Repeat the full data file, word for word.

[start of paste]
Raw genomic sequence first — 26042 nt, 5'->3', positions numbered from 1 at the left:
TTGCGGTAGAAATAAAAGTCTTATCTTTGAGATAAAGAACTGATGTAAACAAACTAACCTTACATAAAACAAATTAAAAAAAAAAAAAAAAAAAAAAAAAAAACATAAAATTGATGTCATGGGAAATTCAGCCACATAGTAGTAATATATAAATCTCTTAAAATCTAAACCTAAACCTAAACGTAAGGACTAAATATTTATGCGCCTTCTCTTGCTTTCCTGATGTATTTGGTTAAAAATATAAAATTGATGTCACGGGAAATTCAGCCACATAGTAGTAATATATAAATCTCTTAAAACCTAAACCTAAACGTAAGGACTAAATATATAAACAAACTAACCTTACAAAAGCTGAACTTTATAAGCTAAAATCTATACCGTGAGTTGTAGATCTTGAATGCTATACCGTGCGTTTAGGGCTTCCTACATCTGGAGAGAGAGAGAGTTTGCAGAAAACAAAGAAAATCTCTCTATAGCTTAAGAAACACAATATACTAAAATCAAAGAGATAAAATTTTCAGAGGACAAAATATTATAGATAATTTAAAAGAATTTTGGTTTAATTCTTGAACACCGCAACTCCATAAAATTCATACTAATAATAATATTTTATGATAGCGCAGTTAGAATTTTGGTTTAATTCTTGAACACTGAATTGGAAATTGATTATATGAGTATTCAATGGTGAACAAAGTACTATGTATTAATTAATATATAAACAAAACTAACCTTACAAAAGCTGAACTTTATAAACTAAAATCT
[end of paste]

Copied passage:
Raw genomic sequence first — 26042 nt, 5'->3', positions numbered from 1 at the left:
TTGCGGTAGAAATAAAAGTCTTATCTTTGAGATAAAGAACTGATGTAAACAAACTAACCTTACATAAAACAAATTAAAAAAAAAAAAAAAAAAAAAAAAAAAACATAAAATTGATGTCATGGGAAATTCAGCCACATAGTAGTAATATATAAATCTCTTAAAATCTAAACCTAAACCTAAACGTAAGGACTAAATATTTATGCGCCTTCTCTTGCTTTCCTGATGTATTTGGTTAAAAATATAAAATTGATGTCACGGGAAATTCAGCCACATAGTAGTAATATATAAATCTCTTAAAACCTAAACCTAAACGTAAGGACTAAATATATAAACAAACTAACCTTACAAAAGCTGAACTTTATAAGCTAAAATCTATACCGTGAGTTGTAGATCTTGAATGCTATACCGTGCGTTTAGGGCTTCCTACATCTGGAGAGAGAGAGAGTTTGCAGAAAACAAAGAAAATCTCTCTATAGCTTAAGAAACACAATATACTAAAATCAAAGAGATAAAATTTTCAGAGGACAAAATATTATAGATAATTTAAAAGAATTTTGGTTTAATTCTTGAACACCGCAACTCCATAAAATTCATACTAATAATAATATTTTATGATAGCGCAGTTAGAATTTTGGTTTAATTCTTGAACACTGAATTGGAAATTGATTATATGAGTATTCAATGGTGAACAAAGTACTATGTATTAATTAATATATAAACAAAACTAACCTTACAAAAGCTGAACTTTATAAACTAAAATCT